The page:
Poverty, Negative Duties, and the Global Institutional Order
2008 (English)In: Politics, Philosophy and Economics, ISSN 1470-594X, Vol. 7, no 4, 379-402 p.Article in journal (Refereed) Published
Do we violate human rights when we cooperate with and impose a globalinstitutional order that engenders extreme poverty? Thomas Pogge argues thatby shaping and enforcing the social conditions that foreseeably and avoidablycause global poverty we are violating the negative duty not to cooperate in theimposition of a coercive institutional order that avoidably leaves human rightsunfulfilled. This article argues that Pogge’s argument fails to distinguishbetween harms caused by the global institutions themselves and harms causedby the domestic policies of particular states and collective action problems forwhich collective responsibility cannot be assigned. The article also argues thathis position relies on questionable factual and theoretical claims about theimpact of global institutions on poverty, and about the benefits and harms ofcertain features of these institutions. Participation in, and benefit from, globalinstitutions is unlikely to constitute a violation of our negative duties towardsthe poor.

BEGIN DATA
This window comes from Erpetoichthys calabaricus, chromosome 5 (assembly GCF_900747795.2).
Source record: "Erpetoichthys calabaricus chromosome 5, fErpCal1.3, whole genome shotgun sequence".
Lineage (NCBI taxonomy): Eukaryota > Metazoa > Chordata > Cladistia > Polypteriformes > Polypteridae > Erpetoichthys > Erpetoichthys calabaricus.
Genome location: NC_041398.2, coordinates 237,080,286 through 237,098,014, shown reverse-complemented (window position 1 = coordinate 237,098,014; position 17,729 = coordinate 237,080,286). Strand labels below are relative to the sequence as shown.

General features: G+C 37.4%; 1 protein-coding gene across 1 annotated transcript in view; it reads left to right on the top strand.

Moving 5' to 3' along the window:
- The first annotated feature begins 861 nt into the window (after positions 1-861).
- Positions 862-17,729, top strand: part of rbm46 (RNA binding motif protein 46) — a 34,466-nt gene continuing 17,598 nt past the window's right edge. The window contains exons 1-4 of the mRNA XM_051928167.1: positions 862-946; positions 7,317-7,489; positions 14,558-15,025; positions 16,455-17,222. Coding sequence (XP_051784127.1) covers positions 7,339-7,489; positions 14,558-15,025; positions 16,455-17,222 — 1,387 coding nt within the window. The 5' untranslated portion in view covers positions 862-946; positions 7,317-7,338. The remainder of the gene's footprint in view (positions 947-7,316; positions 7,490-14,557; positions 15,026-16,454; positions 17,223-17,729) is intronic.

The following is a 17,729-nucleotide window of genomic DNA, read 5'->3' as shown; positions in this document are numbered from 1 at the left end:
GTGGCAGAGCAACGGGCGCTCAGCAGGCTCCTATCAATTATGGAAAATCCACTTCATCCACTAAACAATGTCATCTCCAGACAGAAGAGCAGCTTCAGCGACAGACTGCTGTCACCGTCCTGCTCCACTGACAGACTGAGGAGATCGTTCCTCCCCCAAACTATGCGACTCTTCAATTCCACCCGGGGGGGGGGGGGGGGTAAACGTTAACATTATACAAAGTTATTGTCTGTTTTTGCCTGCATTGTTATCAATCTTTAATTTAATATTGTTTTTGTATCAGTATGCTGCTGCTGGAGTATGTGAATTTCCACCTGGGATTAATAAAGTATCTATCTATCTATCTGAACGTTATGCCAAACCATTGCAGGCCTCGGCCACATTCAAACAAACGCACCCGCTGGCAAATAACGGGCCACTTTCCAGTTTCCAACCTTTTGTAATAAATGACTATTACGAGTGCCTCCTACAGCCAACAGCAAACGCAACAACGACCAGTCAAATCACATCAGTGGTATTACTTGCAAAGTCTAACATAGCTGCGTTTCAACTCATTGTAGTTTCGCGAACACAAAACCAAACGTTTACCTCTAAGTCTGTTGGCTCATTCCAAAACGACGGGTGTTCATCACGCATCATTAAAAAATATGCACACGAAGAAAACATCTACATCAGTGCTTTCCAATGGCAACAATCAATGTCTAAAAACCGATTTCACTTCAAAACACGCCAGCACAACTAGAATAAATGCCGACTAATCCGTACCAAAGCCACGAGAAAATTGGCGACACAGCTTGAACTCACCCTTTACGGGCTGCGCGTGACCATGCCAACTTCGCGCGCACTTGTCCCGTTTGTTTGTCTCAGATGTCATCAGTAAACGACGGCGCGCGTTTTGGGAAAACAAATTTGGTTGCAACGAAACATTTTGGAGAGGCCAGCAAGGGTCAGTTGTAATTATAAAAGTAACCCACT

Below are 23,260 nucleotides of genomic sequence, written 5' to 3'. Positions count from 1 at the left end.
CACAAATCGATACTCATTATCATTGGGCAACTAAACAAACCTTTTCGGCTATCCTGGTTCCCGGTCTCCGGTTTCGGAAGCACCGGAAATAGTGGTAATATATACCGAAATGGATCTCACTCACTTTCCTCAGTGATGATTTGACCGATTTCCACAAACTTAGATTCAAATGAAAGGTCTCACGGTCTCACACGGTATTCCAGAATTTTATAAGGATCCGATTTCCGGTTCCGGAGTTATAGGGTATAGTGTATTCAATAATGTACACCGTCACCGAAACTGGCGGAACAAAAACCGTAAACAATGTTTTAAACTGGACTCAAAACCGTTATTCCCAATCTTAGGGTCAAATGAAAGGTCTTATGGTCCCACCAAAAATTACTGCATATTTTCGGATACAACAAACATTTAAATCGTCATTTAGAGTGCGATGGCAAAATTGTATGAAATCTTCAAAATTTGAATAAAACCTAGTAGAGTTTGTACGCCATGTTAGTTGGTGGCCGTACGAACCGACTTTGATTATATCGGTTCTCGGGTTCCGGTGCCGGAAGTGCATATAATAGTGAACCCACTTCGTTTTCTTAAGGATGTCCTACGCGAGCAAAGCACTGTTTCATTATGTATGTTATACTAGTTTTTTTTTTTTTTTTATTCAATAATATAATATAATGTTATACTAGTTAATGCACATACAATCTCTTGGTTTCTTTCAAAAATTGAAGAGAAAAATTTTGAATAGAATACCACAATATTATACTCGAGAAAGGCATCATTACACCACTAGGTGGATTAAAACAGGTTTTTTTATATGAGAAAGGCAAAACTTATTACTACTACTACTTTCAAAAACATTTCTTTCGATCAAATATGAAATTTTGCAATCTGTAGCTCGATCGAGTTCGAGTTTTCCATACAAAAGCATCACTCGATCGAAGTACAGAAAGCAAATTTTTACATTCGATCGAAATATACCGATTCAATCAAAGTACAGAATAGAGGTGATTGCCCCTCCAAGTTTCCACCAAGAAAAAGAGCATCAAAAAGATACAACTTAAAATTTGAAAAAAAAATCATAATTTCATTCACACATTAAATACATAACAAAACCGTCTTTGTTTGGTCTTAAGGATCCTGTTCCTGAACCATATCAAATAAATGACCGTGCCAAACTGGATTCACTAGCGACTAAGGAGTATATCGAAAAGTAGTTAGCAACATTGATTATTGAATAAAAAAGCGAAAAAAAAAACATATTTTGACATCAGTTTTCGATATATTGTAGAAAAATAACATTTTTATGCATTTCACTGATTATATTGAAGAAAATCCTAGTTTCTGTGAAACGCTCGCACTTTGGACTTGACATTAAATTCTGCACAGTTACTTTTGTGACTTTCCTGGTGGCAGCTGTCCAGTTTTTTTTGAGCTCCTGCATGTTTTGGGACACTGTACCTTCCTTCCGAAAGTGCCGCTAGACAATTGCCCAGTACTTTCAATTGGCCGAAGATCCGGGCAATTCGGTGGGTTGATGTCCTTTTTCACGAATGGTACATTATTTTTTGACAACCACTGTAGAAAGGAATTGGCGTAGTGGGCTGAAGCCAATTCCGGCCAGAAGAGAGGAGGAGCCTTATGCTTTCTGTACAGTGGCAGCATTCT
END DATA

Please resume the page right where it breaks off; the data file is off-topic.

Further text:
Place, publisher, year, edition, pages
London: Sage , 2008. Vol. 7, no 4, 379-402 p.
justice, international regimes, institutions, human rights, trade
Political Science (excluding Public Administration Studies and Globalization Studies) Philosophy
IdentifiersURN: urn:nbn:se:su:diva-28416ISI: 000207651600002OAI: oai:DiVA.org:su-28416DiVA: diva2:224242